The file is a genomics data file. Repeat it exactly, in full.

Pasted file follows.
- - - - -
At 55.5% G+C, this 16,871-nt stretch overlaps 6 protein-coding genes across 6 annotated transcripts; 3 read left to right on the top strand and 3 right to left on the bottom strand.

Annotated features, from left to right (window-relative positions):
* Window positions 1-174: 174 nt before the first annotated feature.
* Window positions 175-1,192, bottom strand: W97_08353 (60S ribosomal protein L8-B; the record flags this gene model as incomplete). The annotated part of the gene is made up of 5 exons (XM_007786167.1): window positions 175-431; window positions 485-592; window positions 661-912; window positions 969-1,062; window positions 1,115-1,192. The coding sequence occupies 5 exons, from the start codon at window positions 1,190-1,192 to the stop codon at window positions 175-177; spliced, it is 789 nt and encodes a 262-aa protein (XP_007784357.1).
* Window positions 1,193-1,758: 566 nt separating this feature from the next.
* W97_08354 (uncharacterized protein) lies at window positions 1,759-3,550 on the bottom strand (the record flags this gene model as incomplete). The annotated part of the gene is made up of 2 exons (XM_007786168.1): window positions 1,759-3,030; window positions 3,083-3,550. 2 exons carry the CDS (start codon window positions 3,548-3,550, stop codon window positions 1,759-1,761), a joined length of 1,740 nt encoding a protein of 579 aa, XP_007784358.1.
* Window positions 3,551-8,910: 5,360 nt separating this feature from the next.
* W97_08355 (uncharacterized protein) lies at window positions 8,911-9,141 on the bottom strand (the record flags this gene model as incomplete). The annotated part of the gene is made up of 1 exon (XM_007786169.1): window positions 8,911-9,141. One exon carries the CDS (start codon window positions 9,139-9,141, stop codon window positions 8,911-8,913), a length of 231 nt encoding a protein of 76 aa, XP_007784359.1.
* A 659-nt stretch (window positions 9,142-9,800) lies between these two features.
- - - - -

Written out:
At 55.5% G+C, this 16,871-nt stretch overlaps 6 protein-coding genes across 6 annotated transcripts; 3 read left to right on the top strand and 3 right to left on the bottom strand.

Annotated features, from left to right (window-relative positions):
* Window positions 1-174: 174 nt before the first annotated feature.
* Window positions 175-1,192, bottom strand: W97_08353 (60S ribosomal protein L8-B; the record flags this gene model as incomplete). The annotated part of the gene is made up of 5 exons (XM_007786167.1): window positions 175-431; window positions 485-592; window positions 661-912; window positions 969-1,062; window positions 1,115-1,192. The coding sequence occupies 5 exons, from the start codon at window positions 1,190-1,192 to the stop codon at window positions 175-177; spliced, it is 789 nt and encodes a 262-aa protein (XP_007784357.1).
* Window positions 1,193-1,758: 566 nt separating this feature from the next.
* W97_08354 (uncharacterized protein) lies at window positions 1,759-3,550 on the bottom strand (the record flags this gene model as incomplete). The annotated part of the gene is made up of 2 exons (XM_007786168.1): window positions 1,759-3,030; window positions 3,083-3,550. 2 exons carry the CDS (start codon window positions 3,548-3,550, stop codon window positions 1,759-1,761), a joined length of 1,740 nt encoding a protein of 579 aa, XP_007784358.1.
* Window positions 3,551-8,910: 5,360 nt separating this feature from the next.
* W97_08355 (uncharacterized protein) lies at window positions 8,911-9,141 on the bottom strand (the record flags this gene model as incomplete). The annotated part of the gene is made up of 1 exon (XM_007786169.1): window positions 8,911-9,141. One exon carries the CDS (start codon window positions 9,139-9,141, stop codon window positions 8,911-8,913), a length of 231 nt encoding a protein of 76 aa, XP_007784359.1.
* A 659-nt stretch (window positions 9,142-9,800) lies between these two features.